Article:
Rituals, festivals and gods of Kalash Valley

Vibes of joy and gratitude are felt all around Hindukush when girls go to the hillside for dances and singing. During festivals, new-born babies and their mothers are purified, the graveyards visited to remember those passed, tribal elders gather at hilltops to watch the rising sun of the new year, among many other rituals.


GVS Magazine Desk |

The inhabitants of the Kalash valley celebrate a number of festivals all year round and these are excellent displays of the cultural practices of the tribe. Visitors are known to plan their trips around the festivals in order to experience the Kalash to the fullest. The three predominant festivals in the valleys are:

Chillam Joshi/Joshi

Chilam Joshi festival starts at Rumbur and then further proceeds to the other valleys of Kalash. This three-day long event is held in May to mark the arrival of the yearly spring. To celebrate in spirits of hope and aspiration, women are seen wearing colourful new apparel adorned with cowry shells, coins and beads; their hair is styled in braids and headdresses – which weigh several pounds and are presented to the girls by their uncles; and accessories include traditional jewellery made from apricot kernels.

Vibes of joy and gratitude are felt all around Hindukush when girls go to the hillside for dances and singing. New-born babies and their mothers are also purified in this festival as per tradition and the graveyards visited to remember those passed, among many other rituals. On one of the days, the people traditionally pray for the safeguard of their fields and animals.

And for this purpose, they spread fresh milk on nearby plains and fields, which are symbolic to their Gods. The most beautiful sights, along with beauty of the valleys, are the smiles seen on the faces of unmarried Kalasha boys and girls, as they choose their life partners during the festivities. The suspense ends as they announce the names of those chosen on the last day of the festival.

Read more: Shandur Festival


This festival takes place in mid-August, at the altar of Mahandeo, to pay homage to their Gods for blessing them with the year’s harvest. Here, newly made cheese, buttermilk and corn is brought from the pastures. Prayers then follow a procession to Balankuru, in the outskirts of the valleys, where dancing and singing forms an integral part of the commemoration and continues for the rest of the night.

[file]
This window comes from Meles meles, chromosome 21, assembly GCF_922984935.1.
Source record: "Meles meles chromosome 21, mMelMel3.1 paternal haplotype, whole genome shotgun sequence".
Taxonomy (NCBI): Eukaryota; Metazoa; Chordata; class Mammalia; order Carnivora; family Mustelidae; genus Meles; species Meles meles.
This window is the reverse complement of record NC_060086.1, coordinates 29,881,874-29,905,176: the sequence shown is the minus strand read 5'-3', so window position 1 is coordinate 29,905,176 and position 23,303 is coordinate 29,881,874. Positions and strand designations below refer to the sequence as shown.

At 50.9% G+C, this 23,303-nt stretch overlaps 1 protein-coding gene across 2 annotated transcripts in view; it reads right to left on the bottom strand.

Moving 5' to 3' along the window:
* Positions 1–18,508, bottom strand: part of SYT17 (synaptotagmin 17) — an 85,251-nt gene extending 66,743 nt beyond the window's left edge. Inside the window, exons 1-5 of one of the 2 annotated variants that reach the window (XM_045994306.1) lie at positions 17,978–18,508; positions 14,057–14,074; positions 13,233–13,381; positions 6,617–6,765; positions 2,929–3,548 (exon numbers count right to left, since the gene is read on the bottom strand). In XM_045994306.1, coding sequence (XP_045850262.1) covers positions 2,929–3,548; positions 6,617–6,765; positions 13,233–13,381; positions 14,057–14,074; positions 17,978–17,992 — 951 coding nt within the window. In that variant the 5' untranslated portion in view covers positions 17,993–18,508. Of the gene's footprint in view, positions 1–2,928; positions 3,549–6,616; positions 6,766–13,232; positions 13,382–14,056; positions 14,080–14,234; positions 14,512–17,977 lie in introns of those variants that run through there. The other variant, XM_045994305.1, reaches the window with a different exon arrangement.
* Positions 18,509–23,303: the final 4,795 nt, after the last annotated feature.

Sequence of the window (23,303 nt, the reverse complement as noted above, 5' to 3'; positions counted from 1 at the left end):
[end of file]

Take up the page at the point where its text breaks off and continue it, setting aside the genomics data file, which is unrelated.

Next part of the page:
It is the most important festival held in mid-December. This festival marks and celebrates the end of the harvest and during this time, animals are sacrificed to provide food source for the winter season. The pastoral God, Sorizan, is believed to protect the herds in fall and winter, who is then thanked at the Caumus Festival.

Read more: UNESCO approves Kalasha Culture of Pakistan for ‘Intangible Culture Heritage’ list

The tribal elders are seen gathering at hilltops to watch the rising sun of the new year, which is followed by goat sacrifices made to the Goddess, “Jastak”, whose blood is then sprinkled at the temple Jastarkhan.

HOLD ON! BEFORE YOU CONTINUE with your routine, ponder this: How probable is it that the article you've just finished would have been created by another news agency if Global Village Space hadn't taken the initiative?

Imagine a media landscape devoid of Global Village Space. Who would keep the political elite in check, upholding the values they claim to embrace? How many hidden covert operations, injustices, and dystopian technologies would stay concealed if our journalists weren't actively pursuing the truth?

The type of journalism we conduct is crucial to a functioning democracy, but it's neither simple, inexpensive, nor profitable. Global Village Space operates as an independent nonprofit news outlet.

We stand free from corporate influences. Would you support us?

Latest news